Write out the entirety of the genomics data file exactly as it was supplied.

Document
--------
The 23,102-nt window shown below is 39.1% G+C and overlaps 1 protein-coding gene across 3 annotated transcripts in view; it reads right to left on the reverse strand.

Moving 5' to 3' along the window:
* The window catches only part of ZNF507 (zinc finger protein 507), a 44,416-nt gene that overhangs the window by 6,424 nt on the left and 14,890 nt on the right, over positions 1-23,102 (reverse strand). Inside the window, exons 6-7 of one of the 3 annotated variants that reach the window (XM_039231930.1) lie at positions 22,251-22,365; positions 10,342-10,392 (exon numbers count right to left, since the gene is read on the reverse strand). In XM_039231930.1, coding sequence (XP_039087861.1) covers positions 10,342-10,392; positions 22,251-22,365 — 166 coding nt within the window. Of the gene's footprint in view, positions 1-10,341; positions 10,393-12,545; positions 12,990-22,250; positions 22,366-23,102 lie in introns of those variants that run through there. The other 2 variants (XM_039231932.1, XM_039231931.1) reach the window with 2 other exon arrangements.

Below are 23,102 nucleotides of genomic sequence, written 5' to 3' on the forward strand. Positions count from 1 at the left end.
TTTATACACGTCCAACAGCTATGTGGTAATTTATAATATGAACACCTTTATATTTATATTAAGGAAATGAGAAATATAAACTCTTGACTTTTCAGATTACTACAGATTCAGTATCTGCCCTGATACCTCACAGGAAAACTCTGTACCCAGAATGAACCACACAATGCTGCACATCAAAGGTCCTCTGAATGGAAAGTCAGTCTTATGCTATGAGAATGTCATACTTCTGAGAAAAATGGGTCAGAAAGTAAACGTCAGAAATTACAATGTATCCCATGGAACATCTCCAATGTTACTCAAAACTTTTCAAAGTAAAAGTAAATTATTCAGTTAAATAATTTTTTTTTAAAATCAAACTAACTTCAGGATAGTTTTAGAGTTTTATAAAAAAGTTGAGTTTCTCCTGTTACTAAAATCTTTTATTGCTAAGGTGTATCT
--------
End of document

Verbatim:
The 23,102-nt window shown below is 39.1% G+C and overlaps 1 protein-coding gene across 3 annotated transcripts in view; it reads right to left on the reverse strand.

Moving 5' to 3' along the window:
* The window catches only part of ZNF507 (zinc finger protein 507), a 44,416-nt gene that overhangs the window by 6,424 nt on the left and 14,890 nt on the right, over positions 1-23,102 (reverse strand). Inside the window, exons 6-7 of one of the 3 annotated variants that reach the window (XM_039231930.1) lie at positions 22,251-22,365; positions 10,342-10,392 (exon numbers count right to left, since the gene is read on the reverse strand). In XM_039231930.1, coding sequence (XP_039087861.1) covers positions 10,342-10,392; positions 22,251-22,365 — 166 coding nt within the window. Of the gene's footprint in view, positions 1-10,341; positions 10,393-12,545; positions 12,990-22,250; positions 22,366-23,102 lie in introns of those variants that run through there. The other 2 variants (XM_039231932.1, XM_039231931.1) reach the window with 2 other exon arrangements.

Below are 23,102 nucleotides of genomic sequence, written 5' to 3' on the forward strand. Positions count from 1 at the left end.
TTTATACACGTCCAACAGCTATGTGGTAATTTATAATATGAACACCTTTATATTTATATTAAGGAAATGAGAAATATAAACTCTTGACTTTTCAGATTACTACAGATTCAGTATCTGCCCTGATACCTCACAGGAAAACTCTGTACCCAGAATGAACCACACAATGCTGCACATCAAAGGTCCTCTGAATGGAAAGTCAGTCTTATGCTATGAGAATGTCATACTTCTGAGAAAAATGGGTCAGAAAGTAAACGTCAGAAATTACAATGTATCCCATGGAACATCTCCAATGTTACTCAAAACTTTTCAAAGTAAAAGTAAATTATTCAGTTAAATAATTTTTTTTTAAAATCAAACTAACTTCAGGATAGTTTTAGAGTTTTATAAAAAAGTTGAGTTTCTCCTGTTACTAAAATCTTTTATTGCTAAGGTGTATCT